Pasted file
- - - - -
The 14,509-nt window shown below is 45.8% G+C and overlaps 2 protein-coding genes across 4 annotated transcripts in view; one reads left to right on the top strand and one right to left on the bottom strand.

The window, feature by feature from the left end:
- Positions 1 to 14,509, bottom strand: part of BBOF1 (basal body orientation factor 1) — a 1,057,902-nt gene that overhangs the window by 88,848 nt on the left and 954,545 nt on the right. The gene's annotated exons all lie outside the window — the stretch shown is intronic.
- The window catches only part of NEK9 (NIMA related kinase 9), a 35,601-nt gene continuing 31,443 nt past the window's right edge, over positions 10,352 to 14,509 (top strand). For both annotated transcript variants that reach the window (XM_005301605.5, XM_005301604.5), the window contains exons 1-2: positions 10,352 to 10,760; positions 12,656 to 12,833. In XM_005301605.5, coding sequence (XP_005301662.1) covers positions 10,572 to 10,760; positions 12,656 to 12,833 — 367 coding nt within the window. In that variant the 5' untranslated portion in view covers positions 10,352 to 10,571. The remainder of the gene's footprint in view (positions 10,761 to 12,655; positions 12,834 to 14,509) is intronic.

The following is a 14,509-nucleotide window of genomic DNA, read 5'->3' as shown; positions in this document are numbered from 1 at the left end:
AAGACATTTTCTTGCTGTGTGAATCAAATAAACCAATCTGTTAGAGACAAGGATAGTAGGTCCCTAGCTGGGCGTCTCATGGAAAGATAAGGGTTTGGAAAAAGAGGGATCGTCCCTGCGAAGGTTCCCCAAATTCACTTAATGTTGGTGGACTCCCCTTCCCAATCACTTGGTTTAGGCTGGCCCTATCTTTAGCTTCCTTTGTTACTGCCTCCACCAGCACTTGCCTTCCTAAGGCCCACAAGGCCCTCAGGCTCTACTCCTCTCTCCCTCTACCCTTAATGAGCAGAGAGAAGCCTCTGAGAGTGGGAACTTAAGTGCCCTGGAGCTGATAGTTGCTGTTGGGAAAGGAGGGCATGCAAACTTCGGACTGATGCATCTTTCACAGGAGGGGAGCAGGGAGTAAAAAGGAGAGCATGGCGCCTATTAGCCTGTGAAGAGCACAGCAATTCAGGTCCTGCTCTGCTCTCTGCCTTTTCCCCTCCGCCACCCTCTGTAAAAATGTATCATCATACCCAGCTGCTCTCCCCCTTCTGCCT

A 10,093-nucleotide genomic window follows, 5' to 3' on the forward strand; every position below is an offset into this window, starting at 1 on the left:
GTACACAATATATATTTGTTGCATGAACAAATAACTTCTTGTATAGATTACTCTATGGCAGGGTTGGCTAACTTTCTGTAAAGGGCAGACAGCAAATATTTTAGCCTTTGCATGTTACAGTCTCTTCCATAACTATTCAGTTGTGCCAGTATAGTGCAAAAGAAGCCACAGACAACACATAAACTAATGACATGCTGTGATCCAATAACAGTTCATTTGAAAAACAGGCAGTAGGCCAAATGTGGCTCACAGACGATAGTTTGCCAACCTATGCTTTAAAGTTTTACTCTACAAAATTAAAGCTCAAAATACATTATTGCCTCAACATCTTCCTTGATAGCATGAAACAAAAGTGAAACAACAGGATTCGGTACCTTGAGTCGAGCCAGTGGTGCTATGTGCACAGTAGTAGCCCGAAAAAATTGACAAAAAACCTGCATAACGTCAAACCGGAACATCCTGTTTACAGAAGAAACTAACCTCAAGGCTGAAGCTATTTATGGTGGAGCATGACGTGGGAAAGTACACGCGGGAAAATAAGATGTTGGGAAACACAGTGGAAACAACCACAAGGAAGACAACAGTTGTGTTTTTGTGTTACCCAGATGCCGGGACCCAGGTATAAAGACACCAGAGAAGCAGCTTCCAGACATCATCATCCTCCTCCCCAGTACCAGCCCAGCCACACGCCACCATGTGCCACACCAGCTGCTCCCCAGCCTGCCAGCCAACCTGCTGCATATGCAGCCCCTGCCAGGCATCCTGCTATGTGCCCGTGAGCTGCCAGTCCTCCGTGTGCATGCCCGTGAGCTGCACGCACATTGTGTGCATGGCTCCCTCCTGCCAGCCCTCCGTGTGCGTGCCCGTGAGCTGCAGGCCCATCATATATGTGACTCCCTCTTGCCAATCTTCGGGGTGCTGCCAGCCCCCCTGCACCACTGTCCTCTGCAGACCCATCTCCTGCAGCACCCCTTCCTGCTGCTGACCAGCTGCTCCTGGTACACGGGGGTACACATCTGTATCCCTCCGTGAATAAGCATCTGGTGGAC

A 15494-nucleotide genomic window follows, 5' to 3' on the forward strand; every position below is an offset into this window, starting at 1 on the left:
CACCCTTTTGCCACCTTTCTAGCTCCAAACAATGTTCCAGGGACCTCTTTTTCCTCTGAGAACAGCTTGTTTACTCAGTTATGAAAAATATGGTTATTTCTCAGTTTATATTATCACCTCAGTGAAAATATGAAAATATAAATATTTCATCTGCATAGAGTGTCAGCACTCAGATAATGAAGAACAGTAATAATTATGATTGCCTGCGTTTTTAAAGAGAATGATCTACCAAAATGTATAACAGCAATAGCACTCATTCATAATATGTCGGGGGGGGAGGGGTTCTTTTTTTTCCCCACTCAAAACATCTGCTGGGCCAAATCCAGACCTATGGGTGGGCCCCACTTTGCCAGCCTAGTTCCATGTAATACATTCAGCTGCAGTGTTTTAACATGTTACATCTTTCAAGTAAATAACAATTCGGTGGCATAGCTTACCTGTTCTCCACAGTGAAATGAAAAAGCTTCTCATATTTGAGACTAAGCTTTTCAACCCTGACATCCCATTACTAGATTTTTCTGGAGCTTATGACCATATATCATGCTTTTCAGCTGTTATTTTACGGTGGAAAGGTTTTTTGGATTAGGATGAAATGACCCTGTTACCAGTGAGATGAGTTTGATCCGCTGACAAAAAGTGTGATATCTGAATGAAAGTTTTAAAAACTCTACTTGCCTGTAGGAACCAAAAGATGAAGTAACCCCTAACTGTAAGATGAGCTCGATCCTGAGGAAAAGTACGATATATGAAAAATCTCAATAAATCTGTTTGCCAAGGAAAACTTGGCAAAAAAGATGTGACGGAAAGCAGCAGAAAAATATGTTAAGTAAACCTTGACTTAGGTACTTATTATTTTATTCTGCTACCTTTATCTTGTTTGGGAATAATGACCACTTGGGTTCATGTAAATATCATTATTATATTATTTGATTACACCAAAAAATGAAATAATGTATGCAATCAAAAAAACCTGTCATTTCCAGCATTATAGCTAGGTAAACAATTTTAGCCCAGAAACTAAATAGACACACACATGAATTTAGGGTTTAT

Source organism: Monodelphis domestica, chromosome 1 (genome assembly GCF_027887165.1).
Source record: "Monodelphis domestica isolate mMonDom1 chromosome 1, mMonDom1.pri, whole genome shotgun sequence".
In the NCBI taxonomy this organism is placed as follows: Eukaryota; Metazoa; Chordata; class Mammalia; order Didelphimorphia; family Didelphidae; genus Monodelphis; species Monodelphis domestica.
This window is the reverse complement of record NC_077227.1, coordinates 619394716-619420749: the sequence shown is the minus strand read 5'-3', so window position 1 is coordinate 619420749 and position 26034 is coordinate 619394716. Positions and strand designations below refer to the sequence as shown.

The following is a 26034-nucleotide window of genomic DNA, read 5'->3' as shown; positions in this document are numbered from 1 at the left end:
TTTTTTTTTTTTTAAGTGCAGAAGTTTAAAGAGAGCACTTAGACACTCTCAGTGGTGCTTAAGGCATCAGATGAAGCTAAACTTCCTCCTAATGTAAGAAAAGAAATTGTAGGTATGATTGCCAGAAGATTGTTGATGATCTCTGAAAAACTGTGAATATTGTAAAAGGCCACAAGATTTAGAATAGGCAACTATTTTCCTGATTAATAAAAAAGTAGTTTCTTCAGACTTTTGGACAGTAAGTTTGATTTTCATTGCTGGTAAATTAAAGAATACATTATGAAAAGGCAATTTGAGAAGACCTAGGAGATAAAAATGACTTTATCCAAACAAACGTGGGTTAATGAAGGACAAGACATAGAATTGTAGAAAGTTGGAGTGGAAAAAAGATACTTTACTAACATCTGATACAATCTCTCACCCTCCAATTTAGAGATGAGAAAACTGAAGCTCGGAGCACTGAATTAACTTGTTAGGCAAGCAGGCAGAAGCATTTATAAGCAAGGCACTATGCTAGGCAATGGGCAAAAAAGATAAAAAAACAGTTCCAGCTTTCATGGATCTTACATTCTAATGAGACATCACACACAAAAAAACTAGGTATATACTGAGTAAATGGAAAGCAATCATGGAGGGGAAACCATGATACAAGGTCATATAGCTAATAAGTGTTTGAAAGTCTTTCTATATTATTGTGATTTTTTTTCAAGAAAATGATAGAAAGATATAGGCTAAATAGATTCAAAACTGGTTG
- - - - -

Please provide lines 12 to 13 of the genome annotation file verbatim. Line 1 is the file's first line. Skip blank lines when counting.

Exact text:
Source record: "Monodelphis domestica isolate mMonDom1 chromosome 1, mMonDom1.pri, whole genome shotgun sequence".
In the NCBI taxonomy this organism is placed as follows: Eukaryota; Metazoa; Chordata; class Mammalia; order Didelphimorphia; family Didelphidae; genus Monodelphis; species Monodelphis domestica.